February 19, 2012

Comfortable with the Uncomfortable

Uncomfortable? Yes.  Smart? No.
When I'm bad at something, I feel like 10 pounds of shit in a 5 pound bag.  In other words, making mistakes makes me really uncomfortable.

Unfortunately for my feelings though, becoming comfortable with the uncomfortable may be the single most important thing I can do to become a better person.  Researchers and educators are beginning to appreciate that embracing failure and learning from our mistakes is a critical skill if we want to be our best.  And that appreciation is beginning to catch on in the popular press.

For example, when the New York Times Magazine published "What if the Secret to Success is Failure?", the piece quickly became one of the most emailed articles.  But it didn't stop there.  A month later, Kathleen Parker of the Washington Post reminded us "How we succeed by failing" and Jonah Lehrer pointed out that mistakes explain "Why [...] Some People Learn Faster".

Soon bloggers picked up the scent: Zen Habits suggested we face our failings (and in public) and LifeHacker showed geeks like me "How to Identify and Learn from Your Mistakes".  The punchline: coming face-to-face with our failings is essential to improve on them.  By putting our heads in the sand, we may feel better in the short term, but in the long term nothing changes.  If we're lucky, the ostrich strategy will allow us to feel all warm and fuzzy about ourselves.  If we're unlucky, our failings will come up and bite us.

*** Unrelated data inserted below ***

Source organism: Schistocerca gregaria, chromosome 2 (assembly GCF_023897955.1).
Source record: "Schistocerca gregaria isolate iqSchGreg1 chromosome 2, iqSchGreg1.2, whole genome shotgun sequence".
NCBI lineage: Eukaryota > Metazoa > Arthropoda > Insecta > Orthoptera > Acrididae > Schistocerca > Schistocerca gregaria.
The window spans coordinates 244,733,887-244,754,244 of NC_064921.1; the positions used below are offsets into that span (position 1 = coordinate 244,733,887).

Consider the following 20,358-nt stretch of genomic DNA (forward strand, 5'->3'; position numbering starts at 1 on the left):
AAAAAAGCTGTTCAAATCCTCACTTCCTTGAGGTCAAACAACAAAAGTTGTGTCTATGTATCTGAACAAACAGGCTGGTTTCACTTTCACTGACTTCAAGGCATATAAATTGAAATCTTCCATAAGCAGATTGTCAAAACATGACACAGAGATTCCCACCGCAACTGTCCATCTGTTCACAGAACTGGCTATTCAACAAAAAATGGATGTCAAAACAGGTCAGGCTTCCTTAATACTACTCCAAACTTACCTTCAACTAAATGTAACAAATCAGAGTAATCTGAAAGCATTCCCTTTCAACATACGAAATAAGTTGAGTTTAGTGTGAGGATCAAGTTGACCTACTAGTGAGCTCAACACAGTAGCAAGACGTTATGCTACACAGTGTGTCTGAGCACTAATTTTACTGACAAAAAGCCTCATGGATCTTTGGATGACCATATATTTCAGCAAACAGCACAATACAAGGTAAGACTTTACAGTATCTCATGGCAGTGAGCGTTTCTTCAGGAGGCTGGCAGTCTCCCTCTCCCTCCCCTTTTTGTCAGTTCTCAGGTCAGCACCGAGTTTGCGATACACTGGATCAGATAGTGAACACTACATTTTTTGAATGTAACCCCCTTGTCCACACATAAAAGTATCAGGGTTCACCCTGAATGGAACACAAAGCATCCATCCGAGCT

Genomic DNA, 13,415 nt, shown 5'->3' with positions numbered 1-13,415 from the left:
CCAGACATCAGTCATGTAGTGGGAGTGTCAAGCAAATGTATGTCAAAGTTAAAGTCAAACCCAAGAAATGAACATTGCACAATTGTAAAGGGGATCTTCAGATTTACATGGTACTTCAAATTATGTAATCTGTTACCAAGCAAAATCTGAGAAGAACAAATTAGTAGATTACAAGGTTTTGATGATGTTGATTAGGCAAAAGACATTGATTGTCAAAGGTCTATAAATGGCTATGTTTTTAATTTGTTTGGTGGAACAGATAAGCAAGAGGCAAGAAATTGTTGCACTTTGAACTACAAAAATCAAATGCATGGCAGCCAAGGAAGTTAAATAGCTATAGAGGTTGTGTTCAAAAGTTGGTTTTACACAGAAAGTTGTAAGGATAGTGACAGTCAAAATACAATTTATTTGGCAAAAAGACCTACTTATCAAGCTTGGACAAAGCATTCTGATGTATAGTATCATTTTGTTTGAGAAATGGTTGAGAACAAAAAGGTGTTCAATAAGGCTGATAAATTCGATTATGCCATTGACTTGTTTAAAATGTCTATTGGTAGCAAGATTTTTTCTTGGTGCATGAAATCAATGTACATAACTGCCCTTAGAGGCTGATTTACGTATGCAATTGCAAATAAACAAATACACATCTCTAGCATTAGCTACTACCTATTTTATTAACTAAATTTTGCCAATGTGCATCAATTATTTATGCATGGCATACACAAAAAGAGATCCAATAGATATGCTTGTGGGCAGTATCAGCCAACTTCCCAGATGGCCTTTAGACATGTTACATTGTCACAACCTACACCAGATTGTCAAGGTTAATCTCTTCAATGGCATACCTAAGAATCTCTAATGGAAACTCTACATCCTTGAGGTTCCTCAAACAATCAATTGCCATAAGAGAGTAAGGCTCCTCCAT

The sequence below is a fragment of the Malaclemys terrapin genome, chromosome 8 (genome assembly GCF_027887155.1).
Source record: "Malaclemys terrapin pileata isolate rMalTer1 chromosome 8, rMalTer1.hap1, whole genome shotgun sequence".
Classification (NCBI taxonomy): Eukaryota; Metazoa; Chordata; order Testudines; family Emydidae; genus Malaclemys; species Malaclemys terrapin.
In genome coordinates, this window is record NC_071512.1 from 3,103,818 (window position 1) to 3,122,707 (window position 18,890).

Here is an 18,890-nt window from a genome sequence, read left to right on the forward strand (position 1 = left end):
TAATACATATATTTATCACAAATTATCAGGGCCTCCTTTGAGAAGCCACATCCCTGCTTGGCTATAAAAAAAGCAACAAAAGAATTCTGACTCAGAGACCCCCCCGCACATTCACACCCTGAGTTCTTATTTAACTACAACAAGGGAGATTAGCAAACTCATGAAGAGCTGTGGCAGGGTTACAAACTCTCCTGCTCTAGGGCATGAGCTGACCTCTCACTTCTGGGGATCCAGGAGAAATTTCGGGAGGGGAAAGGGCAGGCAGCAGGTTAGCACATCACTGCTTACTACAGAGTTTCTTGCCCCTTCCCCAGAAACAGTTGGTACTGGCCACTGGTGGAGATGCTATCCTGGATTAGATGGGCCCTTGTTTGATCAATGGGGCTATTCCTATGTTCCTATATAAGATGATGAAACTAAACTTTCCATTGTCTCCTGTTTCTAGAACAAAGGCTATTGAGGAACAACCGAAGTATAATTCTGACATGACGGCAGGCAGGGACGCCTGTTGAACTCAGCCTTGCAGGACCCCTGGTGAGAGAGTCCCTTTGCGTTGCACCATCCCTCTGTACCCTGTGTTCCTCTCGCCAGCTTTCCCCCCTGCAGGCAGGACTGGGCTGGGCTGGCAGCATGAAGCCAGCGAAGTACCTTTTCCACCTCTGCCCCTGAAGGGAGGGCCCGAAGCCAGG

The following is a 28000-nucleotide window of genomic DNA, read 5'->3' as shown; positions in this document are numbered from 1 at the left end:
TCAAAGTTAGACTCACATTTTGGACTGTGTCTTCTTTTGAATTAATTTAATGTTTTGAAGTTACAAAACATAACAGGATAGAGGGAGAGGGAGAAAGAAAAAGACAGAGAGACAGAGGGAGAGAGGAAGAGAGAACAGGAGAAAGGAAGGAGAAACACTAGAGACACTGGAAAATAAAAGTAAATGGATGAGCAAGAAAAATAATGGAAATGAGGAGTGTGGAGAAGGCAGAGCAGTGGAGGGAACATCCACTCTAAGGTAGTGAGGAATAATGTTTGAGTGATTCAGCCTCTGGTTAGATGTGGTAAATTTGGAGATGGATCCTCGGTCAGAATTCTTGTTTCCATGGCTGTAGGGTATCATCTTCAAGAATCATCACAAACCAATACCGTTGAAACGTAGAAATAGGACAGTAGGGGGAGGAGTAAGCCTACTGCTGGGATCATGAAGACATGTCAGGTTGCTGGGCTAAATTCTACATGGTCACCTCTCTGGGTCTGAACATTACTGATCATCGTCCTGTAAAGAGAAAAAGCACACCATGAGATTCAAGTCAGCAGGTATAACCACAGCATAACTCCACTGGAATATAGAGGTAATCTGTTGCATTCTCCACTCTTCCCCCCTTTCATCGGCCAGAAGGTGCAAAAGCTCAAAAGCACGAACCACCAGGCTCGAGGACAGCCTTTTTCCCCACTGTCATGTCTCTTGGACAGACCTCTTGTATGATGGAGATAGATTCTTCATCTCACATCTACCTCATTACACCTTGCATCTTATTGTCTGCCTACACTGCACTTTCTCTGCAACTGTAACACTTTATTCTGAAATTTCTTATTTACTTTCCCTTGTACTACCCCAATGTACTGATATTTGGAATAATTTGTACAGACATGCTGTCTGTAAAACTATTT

Intellectually, I think we all appreciate that we need to work on our weak points to get better.  But all this great advice misses a critical reality: it sucks to suck.  Being bad at things is emotionally painful.

So what do we do?  My vote: train our brain to like the pain.  Not all uncomfortable things are bad, and we have the ability to re-label feelings consciously so that our feelings of pain become badges of honor.  So, instead of reacting to discomfort with "this sucks", we can tag on an addendum: "this sucks but look how tough I am".

Put simply: discomfort is proof we're willing to become better.  Being willing to withstand some pain shows that we're ready to change.  From now on, every time I make a mistake and feel like an idiot, I'm going to embrace the feeling: if I weren't pushing myself then I wouldn't be making mistakes.

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